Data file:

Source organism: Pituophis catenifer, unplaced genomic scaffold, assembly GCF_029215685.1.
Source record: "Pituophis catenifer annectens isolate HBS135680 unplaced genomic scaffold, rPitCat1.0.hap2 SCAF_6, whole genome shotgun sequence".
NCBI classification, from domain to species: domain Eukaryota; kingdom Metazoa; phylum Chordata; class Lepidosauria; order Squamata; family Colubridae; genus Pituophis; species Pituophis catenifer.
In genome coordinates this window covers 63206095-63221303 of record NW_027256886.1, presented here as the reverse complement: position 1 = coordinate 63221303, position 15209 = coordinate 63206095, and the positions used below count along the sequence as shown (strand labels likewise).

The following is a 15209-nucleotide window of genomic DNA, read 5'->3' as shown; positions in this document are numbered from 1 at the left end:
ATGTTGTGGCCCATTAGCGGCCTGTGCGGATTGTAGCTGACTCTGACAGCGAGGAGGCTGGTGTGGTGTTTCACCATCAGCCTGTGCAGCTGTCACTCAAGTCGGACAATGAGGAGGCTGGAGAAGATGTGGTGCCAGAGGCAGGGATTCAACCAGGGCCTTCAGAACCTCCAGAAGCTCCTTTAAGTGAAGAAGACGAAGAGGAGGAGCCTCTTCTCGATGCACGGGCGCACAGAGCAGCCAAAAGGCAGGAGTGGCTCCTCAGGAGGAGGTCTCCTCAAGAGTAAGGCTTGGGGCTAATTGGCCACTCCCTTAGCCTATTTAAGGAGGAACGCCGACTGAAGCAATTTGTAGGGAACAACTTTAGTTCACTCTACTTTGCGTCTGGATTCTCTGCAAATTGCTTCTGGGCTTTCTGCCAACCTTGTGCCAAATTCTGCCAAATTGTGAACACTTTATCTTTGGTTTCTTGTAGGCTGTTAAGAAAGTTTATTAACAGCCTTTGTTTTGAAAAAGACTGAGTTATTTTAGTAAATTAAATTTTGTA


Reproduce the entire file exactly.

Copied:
Source organism: Pituophis catenifer, unplaced genomic scaffold, assembly GCF_029215685.1.
Source record: "Pituophis catenifer annectens isolate HBS135680 unplaced genomic scaffold, rPitCat1.0.hap2 SCAF_6, whole genome shotgun sequence".
NCBI classification, from domain to species: domain Eukaryota; kingdom Metazoa; phylum Chordata; class Lepidosauria; order Squamata; family Colubridae; genus Pituophis; species Pituophis catenifer.
In genome coordinates this window covers 63206095-63221303 of record NW_027256886.1, presented here as the reverse complement: position 1 = coordinate 63221303, position 15209 = coordinate 63206095, and the positions used below count along the sequence as shown (strand labels likewise).

The following is a 15209-nucleotide window of genomic DNA, read 5'->3' as shown; positions in this document are numbered from 1 at the left end:
ATGTTGTGGCCCATTAGCGGCCTGTGCGGATTGTAGCTGACTCTGACAGCGAGGAGGCTGGTGTGGTGTTTCACCATCAGCCTGTGCAGCTGTCACTCAAGTCGGACAATGAGGAGGCTGGAGAAGATGTGGTGCCAGAGGCAGGGATTCAACCAGGGCCTTCAGAACCTCCAGAAGCTCCTTTAAGTGAAGAAGACGAAGAGGAGGAGCCTCTTCTCGATGCACGGGCGCACAGAGCAGCCAAAAGGCAGGAGTGGCTCCTCAGGAGGAGGTCTCCTCAAGAGTAAGGCTTGGGGCTAATTGGCCACTCCCTTAGCCTATTTAAGGAGGAACGCCGACTGAAGCAATTTGTAGGGAACAACTTTAGTTCACTCTACTTTGCGTCTGGATTCTCTGCAAATTGCTTCTGGGCTTTCTGCCAACCTTGTGCCAAATTCTGCCAAATTGTGAACACTTTATCTTTGGTTTCTTGTAGGCTGTTAAGAAAGTTTATTAACAGCCTTTGTTTTGAAAAAGACTGAGTTATTTTAGTAAATTAAATTTTGTA